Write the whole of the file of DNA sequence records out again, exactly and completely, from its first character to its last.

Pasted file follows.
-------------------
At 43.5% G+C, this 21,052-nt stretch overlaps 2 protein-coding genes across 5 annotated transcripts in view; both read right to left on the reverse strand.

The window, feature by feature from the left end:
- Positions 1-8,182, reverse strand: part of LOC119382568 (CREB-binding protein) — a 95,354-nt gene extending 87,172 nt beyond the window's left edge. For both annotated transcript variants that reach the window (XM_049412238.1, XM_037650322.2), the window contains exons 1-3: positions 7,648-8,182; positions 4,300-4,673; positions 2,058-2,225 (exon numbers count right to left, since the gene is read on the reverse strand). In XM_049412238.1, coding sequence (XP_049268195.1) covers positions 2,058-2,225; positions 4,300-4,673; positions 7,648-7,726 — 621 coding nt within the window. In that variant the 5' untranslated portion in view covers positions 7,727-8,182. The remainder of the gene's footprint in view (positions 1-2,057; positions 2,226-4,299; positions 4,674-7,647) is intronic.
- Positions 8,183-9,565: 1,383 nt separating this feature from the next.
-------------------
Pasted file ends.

At 43.5% G+C, this 21,052-nt stretch overlaps 2 protein-coding genes across 5 annotated transcripts in view; both read right to left on the reverse strand.

The window, feature by feature from the left end:
- Positions 1-8,182, reverse strand: part of LOC119382568 (CREB-binding protein) — a 95,354-nt gene extending 87,172 nt beyond the window's left edge. For both annotated transcript variants that reach the window (XM_049412238.1, XM_037650322.2), the window contains exons 1-3: positions 7,648-8,182; positions 4,300-4,673; positions 2,058-2,225 (exon numbers count right to left, since the gene is read on the reverse strand). In XM_049412238.1, coding sequence (XP_049268195.1) covers positions 2,058-2,225; positions 4,300-4,673; positions 7,648-7,726 — 621 coding nt within the window. In that variant the 5' untranslated portion in view covers positions 7,727-8,182. The remainder of the gene's footprint in view (positions 1-2,057; positions 2,226-4,299; positions 4,674-7,647) is intronic.
- Positions 8,183-9,565: 1,383 nt separating this feature from the next.